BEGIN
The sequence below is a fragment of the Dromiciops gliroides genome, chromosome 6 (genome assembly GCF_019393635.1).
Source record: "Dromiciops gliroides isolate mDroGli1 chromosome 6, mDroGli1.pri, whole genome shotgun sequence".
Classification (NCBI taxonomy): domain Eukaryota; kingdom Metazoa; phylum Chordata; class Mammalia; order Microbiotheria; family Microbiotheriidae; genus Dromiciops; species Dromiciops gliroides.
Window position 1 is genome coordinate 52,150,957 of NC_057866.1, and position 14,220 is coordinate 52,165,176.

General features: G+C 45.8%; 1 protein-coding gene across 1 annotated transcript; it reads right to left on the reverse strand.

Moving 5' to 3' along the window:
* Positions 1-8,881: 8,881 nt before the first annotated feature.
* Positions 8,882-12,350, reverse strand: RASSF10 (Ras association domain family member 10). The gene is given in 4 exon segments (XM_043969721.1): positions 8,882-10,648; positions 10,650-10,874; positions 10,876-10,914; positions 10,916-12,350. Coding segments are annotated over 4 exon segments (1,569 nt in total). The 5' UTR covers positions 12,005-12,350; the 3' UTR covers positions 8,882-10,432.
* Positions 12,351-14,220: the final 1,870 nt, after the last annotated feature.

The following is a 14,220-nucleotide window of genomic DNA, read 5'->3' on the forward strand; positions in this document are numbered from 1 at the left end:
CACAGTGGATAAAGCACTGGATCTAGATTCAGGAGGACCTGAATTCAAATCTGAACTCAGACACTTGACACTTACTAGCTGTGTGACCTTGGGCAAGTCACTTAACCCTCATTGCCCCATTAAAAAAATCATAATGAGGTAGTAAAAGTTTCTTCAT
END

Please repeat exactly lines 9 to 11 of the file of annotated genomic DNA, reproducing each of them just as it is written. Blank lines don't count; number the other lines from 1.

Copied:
* Positions 12,351-14,220: the final 1,870 nt, after the last annotated feature.

The following is a 14,220-nucleotide window of genomic DNA, read 5'->3' on the forward strand; positions in this document are numbered from 1 at the left end:
CACAGTGGATAAAGCACTGGATCTAGATTCAGGAGGACCTGAATTCAAATCTGAACTCAGACACTTGACACTTACTAGCTGTGTGACCTTGGGCAAGTCACTTAACCCTCATTGCCCCATTAAAAAAATCATAATGAGGTAGTAAAAGTTTCTTCAT